Understanding the Role EpiPens Play in Urban and Wilderness Settings

NCOAE Headquarters

April 29, 2021

For those who suffer severe allergic reactions to everything from wasp stings to wheat consumption, getting help — and getting that medical intervention fast — may mean the difference between life and death.

Here at The National Center for Outdoor & Adventure Education (NCOAE), we train our Emergency Medical Technician (EMT) students and Wilderness First Responder (WFR) students in the use of EpiPen, an autoinjector for those suffering a sudden anaphylaxis reaction.

This somewhat imposing emergency medicine tool is an injection device that contains epinephrine, a chemical that narrows blood vessels and opens airways in the lungs. A promptly administered injection may reverse severe low blood pressure, a rash or itchy skin, an alarming shortness of breath, hives, nausea, vomiting, and other symptoms of an allergic reaction.

Anaphylaxis is a life-threatening allergic reaction that requires immediate treatment, whether within the city limits or deep in the backcountry.

And while most anaphylaxis reactions are mild and self-limiting, it is impossible to predict — at least in the beginning — whether a reaction will become life-threatening. As a result, rapid intervention is always critical. A hiker’s risk for anaphylaxis increases if they suffer asthma that is severe or not controlled. Medical conditions such as heart disease can also increase the risk of an episode.

What can trigger an anaphylaxis episode?

The following are among of the most common causes of anaphylaxis:

  • Milk, peanuts, tree nuts, eggs, shellfish, wheat, and soy
  • Stings from bees, wasps, or fire ants
  • Antibiotics, NSAIDs, or aspirin
  • Latex

Adrenaline is the first line treatment for anaphylaxis and is most often administered using an autoinjector such as the EpiPen or drawn from a vial using a needle and syringe. EpiPen autoinjectors are available in two sizes — one for young children and another for those weighing more than 66 pounds. Since epinephrine is a prescription medication, anyone with a history of severe allergic reactions should have a prescription and the device at hand. 

However, in many states — including North Carolina — businesses such as schools, summer camps, and daycare facilities often have prescribed doses of epinephrine on hand. Here at NCOAE, we train our staff members as well as our EMT and WFR students to recognize and treat patients in emergency situations.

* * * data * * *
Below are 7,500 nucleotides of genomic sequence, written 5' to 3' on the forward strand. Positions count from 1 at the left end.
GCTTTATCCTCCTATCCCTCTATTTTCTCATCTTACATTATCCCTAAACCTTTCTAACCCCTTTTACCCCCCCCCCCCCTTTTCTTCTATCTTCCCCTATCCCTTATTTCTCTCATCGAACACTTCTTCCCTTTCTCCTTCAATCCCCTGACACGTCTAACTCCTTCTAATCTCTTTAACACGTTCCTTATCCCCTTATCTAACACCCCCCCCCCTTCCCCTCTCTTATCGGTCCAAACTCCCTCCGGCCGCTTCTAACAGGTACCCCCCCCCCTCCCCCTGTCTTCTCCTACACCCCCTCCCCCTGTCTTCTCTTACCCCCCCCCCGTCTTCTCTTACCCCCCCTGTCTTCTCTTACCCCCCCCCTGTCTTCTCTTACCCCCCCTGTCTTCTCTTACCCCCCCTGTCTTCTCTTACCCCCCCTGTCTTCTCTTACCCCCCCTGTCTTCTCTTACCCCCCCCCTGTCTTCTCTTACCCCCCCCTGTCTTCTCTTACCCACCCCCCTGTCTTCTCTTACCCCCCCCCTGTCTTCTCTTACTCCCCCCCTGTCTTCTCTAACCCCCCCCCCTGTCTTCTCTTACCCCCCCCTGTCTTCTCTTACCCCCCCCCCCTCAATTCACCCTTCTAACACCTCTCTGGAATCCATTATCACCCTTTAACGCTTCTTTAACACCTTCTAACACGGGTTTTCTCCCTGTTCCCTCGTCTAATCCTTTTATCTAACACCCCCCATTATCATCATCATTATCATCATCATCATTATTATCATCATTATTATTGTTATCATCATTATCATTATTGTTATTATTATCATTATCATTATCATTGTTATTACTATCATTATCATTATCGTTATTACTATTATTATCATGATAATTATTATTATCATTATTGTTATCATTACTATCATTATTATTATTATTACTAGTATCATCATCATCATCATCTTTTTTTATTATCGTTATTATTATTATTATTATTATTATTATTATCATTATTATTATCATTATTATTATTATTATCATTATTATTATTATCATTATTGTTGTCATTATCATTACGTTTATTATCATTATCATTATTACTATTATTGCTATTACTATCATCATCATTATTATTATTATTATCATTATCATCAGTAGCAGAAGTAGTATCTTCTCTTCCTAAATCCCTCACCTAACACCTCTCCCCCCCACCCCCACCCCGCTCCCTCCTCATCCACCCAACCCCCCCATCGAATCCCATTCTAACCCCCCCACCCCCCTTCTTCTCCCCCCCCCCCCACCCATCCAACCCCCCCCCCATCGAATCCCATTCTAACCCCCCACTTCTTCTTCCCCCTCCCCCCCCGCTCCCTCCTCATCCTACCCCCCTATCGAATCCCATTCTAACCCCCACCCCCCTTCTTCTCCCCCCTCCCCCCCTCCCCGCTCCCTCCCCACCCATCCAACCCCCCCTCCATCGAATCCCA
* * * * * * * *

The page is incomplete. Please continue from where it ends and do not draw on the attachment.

Hesitation is hazardous

If you’re authorized and trained in its use, EpiPen injection should be administered as soon as symptoms are confirmed, and anaphylaxis is suspected. Delay of even a few minutes can mean the difference between a successful intervention and tragedy. And while it’s understandable that jabbing a needle into somebody’s leg through clothing can sound extreme, with proper training — and the desire to save a life — the task is much more palatable.

It’s true that the injection can be tough on the heart, but so are many of the above-mentioned symptoms of anaphylaxis. Side effects from the injection may include skin pallor (unusual lightness of skin color compared with normal complexion), headaches, dizziness, and increased heart rate, nausea, and anxiety.

So, while treating a patient with anaphylaxis can be difficult even for veteran EMTs and Wilderness First Responders, training and preparation goes a long way to ensuring you’re doing it rapidly and you’re doing it right.

We offer several courses for those who are considering becoming professional EMTs or need secure a Wilderness First Responder certification for guiding groups in the backcountry. For more information, call us and ask for a schedule of classes at (910) 399-8090.


Disclaimer: The information in this blog post about using EpiPen to initially treat severe allergic reaction, is provided for general informational purposes only and may not reflect current medical thinking or practices. No information contained in this post should be construed as medical advice from the staff at The National Center for Outdoor & Adventure Education, nor is this post intended to be a substitute for medical counsel on any subject matter. No reader of this post should act or refrain from acting based on any information included in, or accessible through, this post without seeking the appropriate medical advice on the particular facts and circumstances at issue from a licensed medical professional in the recipient’s state, country, or other appropriate licensing jurisdiction.

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